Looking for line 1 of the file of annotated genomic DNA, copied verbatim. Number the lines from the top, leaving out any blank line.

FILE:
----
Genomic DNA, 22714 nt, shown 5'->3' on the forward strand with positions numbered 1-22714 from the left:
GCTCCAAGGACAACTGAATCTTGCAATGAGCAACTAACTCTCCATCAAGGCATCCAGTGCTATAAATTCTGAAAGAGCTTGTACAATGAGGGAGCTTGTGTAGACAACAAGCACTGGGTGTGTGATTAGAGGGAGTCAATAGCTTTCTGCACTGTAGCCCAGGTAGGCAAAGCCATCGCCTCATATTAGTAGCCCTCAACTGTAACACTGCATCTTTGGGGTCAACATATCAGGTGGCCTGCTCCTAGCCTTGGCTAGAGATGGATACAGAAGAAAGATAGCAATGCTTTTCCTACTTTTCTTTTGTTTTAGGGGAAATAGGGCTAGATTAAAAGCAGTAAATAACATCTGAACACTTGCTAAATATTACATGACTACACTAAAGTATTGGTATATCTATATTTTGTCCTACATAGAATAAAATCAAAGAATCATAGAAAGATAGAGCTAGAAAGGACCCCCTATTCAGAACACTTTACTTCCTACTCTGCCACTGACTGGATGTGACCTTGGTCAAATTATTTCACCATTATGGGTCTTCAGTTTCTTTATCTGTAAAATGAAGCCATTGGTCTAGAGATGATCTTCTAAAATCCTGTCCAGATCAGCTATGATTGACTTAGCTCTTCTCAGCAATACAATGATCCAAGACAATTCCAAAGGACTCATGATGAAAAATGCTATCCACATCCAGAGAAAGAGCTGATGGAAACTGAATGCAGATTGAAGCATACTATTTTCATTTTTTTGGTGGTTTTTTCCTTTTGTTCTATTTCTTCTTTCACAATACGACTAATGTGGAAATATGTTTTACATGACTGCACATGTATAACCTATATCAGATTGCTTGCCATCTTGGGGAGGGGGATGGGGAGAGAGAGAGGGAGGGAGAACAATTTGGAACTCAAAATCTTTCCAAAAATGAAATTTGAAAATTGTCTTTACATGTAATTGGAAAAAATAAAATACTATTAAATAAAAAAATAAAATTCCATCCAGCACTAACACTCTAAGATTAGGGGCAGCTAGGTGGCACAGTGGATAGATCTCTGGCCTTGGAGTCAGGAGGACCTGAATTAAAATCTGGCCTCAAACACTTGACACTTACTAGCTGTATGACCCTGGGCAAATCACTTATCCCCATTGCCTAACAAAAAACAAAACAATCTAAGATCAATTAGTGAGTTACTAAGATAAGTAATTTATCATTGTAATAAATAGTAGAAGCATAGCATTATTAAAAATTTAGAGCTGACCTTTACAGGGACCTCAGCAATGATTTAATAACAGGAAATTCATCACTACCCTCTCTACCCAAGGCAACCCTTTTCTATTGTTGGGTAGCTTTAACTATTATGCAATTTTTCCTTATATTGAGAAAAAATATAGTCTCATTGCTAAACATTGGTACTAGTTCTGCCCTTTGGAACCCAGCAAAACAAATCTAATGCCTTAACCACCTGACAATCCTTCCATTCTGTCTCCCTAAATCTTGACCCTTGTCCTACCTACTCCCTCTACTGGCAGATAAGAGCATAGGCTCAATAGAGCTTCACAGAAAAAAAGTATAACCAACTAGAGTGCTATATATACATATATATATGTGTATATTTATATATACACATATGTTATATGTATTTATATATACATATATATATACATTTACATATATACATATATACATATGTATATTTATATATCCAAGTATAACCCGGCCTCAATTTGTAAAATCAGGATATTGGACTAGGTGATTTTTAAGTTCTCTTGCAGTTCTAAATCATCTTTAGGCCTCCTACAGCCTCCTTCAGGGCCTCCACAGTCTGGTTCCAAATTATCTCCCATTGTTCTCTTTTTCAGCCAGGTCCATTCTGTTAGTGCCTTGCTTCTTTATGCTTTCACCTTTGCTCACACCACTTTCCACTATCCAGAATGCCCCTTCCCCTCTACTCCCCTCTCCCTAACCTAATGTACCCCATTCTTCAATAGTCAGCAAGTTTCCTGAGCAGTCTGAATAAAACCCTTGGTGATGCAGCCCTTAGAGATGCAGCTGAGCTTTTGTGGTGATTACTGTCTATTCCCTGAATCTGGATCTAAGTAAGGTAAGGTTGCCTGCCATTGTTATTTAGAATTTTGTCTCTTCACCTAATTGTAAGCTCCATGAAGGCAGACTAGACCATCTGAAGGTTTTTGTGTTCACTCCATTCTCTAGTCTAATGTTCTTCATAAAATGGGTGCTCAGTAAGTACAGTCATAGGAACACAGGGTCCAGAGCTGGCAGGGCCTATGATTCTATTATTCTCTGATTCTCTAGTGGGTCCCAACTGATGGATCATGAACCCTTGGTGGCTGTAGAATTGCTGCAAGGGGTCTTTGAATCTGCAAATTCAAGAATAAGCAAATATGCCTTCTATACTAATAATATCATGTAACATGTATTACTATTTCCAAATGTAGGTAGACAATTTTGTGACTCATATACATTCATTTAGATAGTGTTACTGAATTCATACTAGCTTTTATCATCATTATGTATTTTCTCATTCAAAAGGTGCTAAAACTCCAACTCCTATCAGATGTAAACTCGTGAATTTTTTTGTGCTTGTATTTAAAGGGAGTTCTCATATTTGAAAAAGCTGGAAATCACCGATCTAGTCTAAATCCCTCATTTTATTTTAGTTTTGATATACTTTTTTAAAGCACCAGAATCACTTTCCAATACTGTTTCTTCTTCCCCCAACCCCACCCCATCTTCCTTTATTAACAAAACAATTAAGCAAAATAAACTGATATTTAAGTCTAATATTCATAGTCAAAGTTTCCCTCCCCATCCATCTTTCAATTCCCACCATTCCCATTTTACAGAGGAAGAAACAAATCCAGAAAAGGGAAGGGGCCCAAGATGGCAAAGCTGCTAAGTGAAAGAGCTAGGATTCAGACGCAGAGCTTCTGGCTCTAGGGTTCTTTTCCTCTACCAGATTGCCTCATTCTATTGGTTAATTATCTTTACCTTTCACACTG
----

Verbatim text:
Genomic DNA, 22714 nt, shown 5'->3' on the forward strand with positions numbered 1-22714 from the left: